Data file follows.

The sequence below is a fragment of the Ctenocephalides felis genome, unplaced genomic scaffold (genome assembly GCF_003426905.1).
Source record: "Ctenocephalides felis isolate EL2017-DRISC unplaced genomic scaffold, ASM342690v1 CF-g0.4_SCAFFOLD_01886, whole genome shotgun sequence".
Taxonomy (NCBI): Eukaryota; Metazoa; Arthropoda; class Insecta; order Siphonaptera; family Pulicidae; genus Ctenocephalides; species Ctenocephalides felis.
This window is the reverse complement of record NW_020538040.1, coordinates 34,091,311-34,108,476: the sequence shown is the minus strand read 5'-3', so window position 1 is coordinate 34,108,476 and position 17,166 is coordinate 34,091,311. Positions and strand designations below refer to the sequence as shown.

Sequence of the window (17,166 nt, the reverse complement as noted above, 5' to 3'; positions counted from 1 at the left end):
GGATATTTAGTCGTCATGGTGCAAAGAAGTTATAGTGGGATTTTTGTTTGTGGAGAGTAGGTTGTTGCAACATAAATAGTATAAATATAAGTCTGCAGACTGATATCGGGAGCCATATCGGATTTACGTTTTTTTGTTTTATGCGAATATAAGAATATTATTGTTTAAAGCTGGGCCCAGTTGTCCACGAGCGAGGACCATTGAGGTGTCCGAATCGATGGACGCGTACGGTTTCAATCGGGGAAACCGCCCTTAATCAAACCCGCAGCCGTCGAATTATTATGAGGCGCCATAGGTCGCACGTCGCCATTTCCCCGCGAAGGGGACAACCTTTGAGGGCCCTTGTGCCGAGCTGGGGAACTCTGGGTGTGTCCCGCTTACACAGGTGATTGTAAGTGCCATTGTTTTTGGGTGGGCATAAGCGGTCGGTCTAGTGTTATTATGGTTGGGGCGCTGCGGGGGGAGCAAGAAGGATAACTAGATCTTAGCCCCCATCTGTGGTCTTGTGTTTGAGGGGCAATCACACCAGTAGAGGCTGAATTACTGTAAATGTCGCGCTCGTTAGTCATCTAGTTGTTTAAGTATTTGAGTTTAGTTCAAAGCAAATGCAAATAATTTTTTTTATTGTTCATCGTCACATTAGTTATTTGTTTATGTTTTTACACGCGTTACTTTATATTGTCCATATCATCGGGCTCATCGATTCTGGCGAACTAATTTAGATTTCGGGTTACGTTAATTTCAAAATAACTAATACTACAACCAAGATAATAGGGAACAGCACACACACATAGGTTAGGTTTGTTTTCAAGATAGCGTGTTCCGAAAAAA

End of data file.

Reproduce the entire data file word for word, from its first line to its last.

The sequence below is a fragment of the Ctenocephalides felis genome, unplaced genomic scaffold (genome assembly GCF_003426905.1).
Source record: "Ctenocephalides felis isolate EL2017-DRISC unplaced genomic scaffold, ASM342690v1 CF-g0.4_SCAFFOLD_01886, whole genome shotgun sequence".
Taxonomy (NCBI): Eukaryota; Metazoa; Arthropoda; class Insecta; order Siphonaptera; family Pulicidae; genus Ctenocephalides; species Ctenocephalides felis.
This window is the reverse complement of record NW_020538040.1, coordinates 34,091,311-34,108,476: the sequence shown is the minus strand read 5'-3', so window position 1 is coordinate 34,108,476 and position 17,166 is coordinate 34,091,311. Positions and strand designations below refer to the sequence as shown.

Sequence of the window (17,166 nt, the reverse complement as noted above, 5' to 3'; positions counted from 1 at the left end):
GGATATTTAGTCGTCATGGTGCAAAGAAGTTATAGTGGGATTTTTGTTTGTGGAGAGTAGGTTGTTGCAACATAAATAGTATAAATATAAGTCTGCAGACTGATATCGGGAGCCATATCGGATTTACGTTTTTTTGTTTTATGCGAATATAAGAATATTATTGTTTAAAGCTGGGCCCAGTTGTCCACGAGCGAGGACCATTGAGGTGTCCGAATCGATGGACGCGTACGGTTTCAATCGGGGAAACCGCCCTTAATCAAACCCGCAGCCGTCGAATTATTATGAGGCGCCATAGGTCGCACGTCGCCATTTCCCCGCGAAGGGGACAACCTTTGAGGGCCCTTGTGCCGAGCTGGGGAACTCTGGGTGTGTCCCGCTTACACAGGTGATTGTAAGTGCCATTGTTTTTGGGTGGGCATAAGCGGTCGGTCTAGTGTTATTATGGTTGGGGCGCTGCGGGGGGAGCAAGAAGGATAACTAGATCTTAGCCCCCATCTGTGGTCTTGTGTTTGAGGGGCAATCACACCAGTAGAGGCTGAATTACTGTAAATGTCGCGCTCGTTAGTCATCTAGTTGTTTAAGTATTTGAGTTTAGTTCAAAGCAAATGCAAATAATTTTTTTTATTGTTCATCGTCACATTAGTTATTTGTTTATGTTTTTACACGCGTTACTTTATATTGTCCATATCATCGGGCTCATCGATTCTGGCGAACTAATTTAGATTTCGGGTTACGTTAATTTCAAAATAACTAATACTACAACCAAGATAATAGGGAACAGCACACACACATAGGTTAGGTTTGTTTTCAAGATAGCGTGTTCCGAAAAAA